The Labradoodle is a dog that’s been crossbred from a Labrador Retriever and a Poodle. As a product of two highly energetic dogs, the Labradoodle is expected to display a mixture of its parents characteristics, though this may not necessarily be a 50/50 split.
The word “Labradoodle” was first introduced in the 1955 book by Sir Donald Campbell, entitled Into The Water Barrier. It was the term used to describe his dog, which is a cross between a Labrador and a Poodle. Yet, the same term did not become widely in use until the year 1988. And that’s when Wally Conron, an Australian breeder, crossed a Standard Poodle and a Labrador Retriever. His idea was to produce a guide dog for blind people, but which won’t also trigger an allergy to those that are sensitive to fur and dander.
From then on, the Labradoodles gain popularity not only among the blind and the hypersensitive but as well as in the different establishments and households due to their intelligence and fun-loving characteristic. Coupled with their charming appearance, the Labradoodles can now be seen serving as family pets, alert dogs, guide dogs and assistance dogs.
Physical Attributes. Like the Poodle, the Labradoodle generally comes in three sizes: miniature, medium and standard. As with most hybrid dogs, the Labradoodle’s physcial attributes may vary extensively. Its coloring may range from cream, gold, red, chocolate, brindle, black, cafe, silver, chalk and apricot. Its coat type can either be wavy, wooly, wiry, curly and fleece-like. They do shed, though not as much of the Labrador Retriever and with lesser odor as well. Though there’s no such thing as hypoallergenic dogs, the Labradoodle seems to be the nearest thing to it.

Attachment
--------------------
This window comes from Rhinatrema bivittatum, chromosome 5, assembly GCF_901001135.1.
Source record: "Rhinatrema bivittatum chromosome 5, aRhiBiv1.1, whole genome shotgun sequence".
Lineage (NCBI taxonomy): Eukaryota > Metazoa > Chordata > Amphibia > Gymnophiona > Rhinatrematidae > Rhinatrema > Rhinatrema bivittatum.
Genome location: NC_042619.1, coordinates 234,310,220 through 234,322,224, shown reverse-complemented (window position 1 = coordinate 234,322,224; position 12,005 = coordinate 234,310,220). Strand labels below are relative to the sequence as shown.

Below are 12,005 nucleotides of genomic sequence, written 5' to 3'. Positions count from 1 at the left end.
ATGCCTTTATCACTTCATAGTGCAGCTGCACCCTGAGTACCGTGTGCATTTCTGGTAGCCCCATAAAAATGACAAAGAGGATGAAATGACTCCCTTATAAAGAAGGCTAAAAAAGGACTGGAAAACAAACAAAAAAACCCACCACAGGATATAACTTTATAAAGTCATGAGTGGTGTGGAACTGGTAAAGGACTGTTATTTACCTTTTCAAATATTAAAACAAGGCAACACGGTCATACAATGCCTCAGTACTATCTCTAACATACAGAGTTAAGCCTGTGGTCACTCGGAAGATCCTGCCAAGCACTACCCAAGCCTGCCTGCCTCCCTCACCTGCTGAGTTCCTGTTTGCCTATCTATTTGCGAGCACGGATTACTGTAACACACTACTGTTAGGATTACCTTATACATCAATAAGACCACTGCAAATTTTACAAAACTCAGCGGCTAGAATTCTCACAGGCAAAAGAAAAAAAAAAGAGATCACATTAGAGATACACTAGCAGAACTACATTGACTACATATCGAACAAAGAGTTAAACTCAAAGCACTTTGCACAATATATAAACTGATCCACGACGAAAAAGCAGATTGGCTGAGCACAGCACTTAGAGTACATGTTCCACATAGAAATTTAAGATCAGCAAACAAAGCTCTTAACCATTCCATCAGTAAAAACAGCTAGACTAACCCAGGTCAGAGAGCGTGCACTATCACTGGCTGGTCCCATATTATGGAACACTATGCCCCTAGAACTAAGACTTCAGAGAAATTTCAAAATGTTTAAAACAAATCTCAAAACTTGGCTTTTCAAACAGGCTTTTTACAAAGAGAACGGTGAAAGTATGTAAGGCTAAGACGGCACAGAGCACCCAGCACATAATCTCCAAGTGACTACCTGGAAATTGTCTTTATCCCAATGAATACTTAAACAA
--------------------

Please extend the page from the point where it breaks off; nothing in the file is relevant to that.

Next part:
Care. Bathing them often tends to strip their natural oil, which serves as a coat protection. However, a professional bath and blow up every month is highly recommended. As with most floppy-eared dogs, the Labradoodles are likely to suffer from ear infections. Hence, it’s mandatory to regularly clean their ears with cotton swabs. They also tend to develop eye problems, but a regular check-up easily alleviates this common health issue. If you’re getting a Labradoodle, it’s important to know the history of its parents for you to have a strong background of any prevalent health problems.
Personal Traits. Since both of its parents are known for their friendly nature, the Labradoodle acquires the same trait along with an exceptional level of intelligence. This makes them highly trainable, and will prove to be ideal pets when trained as early as possible. They can be very smart and can be very protective of their master, thus making them a suitable companion for the blind. Their sociable nature and non-aggressive trait makes them safe to play among children. Being highly-spirited, the Labradoodles love to play a lot and so a 30-minute walk should be enough to keep them exercised. Though, they never become bored when they miss an occasional one. Being with someone is more important to them, as leaving them alone for a long time will make them restless.
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